I have tried serving nothing but vegetables for 3 days, no milk, squash, anything. I gave in. I thought it was cruel to make him go any longer.
When I was 2 and 3, I ate lamb, and plaice. That was it. By the time I was 10, I would eat anything except sprouts and mushrooms.
My five year old will eat ANY VEG and loves them, especially cabbage! DS3 is a little fussy but DS2 average. I really think the trick is to introduce lots of tastes ( this can be jars too though, ds1 loved jars) and then keep presenting them, so they accept it as part of a meal. I can't see the first year being the only window of opportunity though: I would have thought any time.
thing is, I know plenty of adults in this country who won't eat anything "different". I think the average child in the UK eats more variety than my MIL.
MummyJules, I generally agree with colditz's advice. From about 12 months ds1 started to reject veg (not fruit though) and I just hid it by mashing and blending it. I carried on giving him some recognisable veg as well (even though he always left it) and now at 3.5 he will eat small amounts of most of the veg I give him. I hated most veg as a child too but I now eat loads. You can only do your best. I get loads of fruit into him by offering it as a snack (e.g. an apple to eat in the car - he often just chomps away at it out of boredom. I tend to offer it on the way home from a playground, when he's hungry). That makes me feel a bit better about the fact he only eats a limited amount of veg.
My sister also refused all fruit and veg as a child and she eats most things now, and is generally very healthy.
Thought the article was pants. My sister grew up on frozen lasagne, our father was very strict in the eating dept we always had to finish our plates. I was not fussy at all but he was so desperate for my sister to eat he filled up the freezer with lazagne just so she would eat. She also ate raw carrot and apples. Now she will eat anything.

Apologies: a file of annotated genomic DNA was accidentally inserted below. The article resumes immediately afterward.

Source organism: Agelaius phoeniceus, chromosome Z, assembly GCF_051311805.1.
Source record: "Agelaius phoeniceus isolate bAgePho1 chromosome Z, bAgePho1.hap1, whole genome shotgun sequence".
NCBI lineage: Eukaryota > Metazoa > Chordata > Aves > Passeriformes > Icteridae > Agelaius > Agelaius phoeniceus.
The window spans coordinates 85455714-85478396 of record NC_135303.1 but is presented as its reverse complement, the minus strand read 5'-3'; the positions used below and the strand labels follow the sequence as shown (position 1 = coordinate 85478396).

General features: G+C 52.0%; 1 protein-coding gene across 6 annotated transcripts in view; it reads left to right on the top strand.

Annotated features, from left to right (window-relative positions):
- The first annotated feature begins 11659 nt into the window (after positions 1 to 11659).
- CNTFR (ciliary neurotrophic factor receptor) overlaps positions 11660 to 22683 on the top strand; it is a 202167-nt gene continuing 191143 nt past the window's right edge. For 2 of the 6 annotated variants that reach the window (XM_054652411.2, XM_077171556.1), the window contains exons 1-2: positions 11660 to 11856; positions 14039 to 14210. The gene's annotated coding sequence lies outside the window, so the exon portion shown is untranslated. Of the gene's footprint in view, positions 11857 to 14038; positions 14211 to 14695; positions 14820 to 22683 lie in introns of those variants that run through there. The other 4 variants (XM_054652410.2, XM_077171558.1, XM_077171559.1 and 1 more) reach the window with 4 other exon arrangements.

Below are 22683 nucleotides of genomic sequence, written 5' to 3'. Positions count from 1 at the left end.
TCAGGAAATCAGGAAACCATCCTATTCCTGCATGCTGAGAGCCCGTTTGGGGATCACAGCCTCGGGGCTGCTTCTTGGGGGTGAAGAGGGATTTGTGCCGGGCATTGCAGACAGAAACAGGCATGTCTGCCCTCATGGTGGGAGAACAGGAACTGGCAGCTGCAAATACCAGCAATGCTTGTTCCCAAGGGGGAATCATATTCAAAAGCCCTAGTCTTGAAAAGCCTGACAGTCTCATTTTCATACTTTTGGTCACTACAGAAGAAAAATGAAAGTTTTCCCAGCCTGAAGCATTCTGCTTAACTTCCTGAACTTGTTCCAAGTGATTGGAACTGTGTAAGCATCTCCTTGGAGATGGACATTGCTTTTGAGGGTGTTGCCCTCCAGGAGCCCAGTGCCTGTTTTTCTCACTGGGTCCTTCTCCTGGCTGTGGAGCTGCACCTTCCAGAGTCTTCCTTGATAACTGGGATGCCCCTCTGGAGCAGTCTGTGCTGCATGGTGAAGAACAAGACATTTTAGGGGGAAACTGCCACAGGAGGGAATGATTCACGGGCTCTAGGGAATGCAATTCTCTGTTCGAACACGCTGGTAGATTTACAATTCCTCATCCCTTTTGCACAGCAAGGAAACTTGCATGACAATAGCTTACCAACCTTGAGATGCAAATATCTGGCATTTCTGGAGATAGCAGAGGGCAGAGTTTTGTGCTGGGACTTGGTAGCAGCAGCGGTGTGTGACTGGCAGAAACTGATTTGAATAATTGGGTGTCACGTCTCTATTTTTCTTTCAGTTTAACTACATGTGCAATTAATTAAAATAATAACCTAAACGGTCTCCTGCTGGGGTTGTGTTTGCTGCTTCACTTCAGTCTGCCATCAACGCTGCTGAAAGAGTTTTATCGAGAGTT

Mine eat veg fine - it's just a normal part of a meal. We have lots of veg, so I think that if kids see their parents eating veg no problems they will as well. My dd1 has planned her birthday meal & for the starter it's salad - seems perfectly usual to her.
Milward, you are lucky. I serve veg every day, we eat it every day, but my ds will not put it in his mouth. Sigh.
I am just hoping that one day he will, and will be surprised at the deliciousness of vegetables.
Sorry Colditz - Just works for us. My kids made a pizza on day at school and the tomato sauce was packed with blended veg - none of the kids noticed & everything was eaten up!!!
Well my DD who is 15 months will eat any veg put in front of her - but will not touch fruit. We have had a bit of a breakthrough the last couple of days - she ate a grape yesterday and half a slice of apple today. Thats all the fruit (other than raisins or stewed) that she's eaten for months. Think it is an issue with the finger food, texture etc. So now we are all sharing a fruit after each meal. After breakfast all four of us had one grape each. After lunch we had apple.
I do disagree with the research just on my own experience as a child and a parent.. as a kid I never ate or was offered many types of food and now love all sorts of "foreign muck" as my mother would call it... my kids had everything pureed from an early age and would eat everything from stilton to sushi until they got old enough to understand that you can reject food...
My dd used to love veggies. She would literally have a bowl of peas or beans for a snack. She would eat her broccoli and leave the pasta. Then at 18-20 months she stopped eating veggies, for no particular reason. She has also gone off fruit, eggs, lentils and many other foods she used to enjoy.
I still give her veggies at almost every meal but usually she won't touch them. She'll have pasta with tomato sauce, but if I blend other veggies into the sauce she rejects it.
On the other hand, she doesn't like sweets or icecream.
A thought....I never gave my ds1 `junk' food till he was well over a year, but strangely enough he didn't have any worries over trying that for the first time, so how does that fit in with the theory?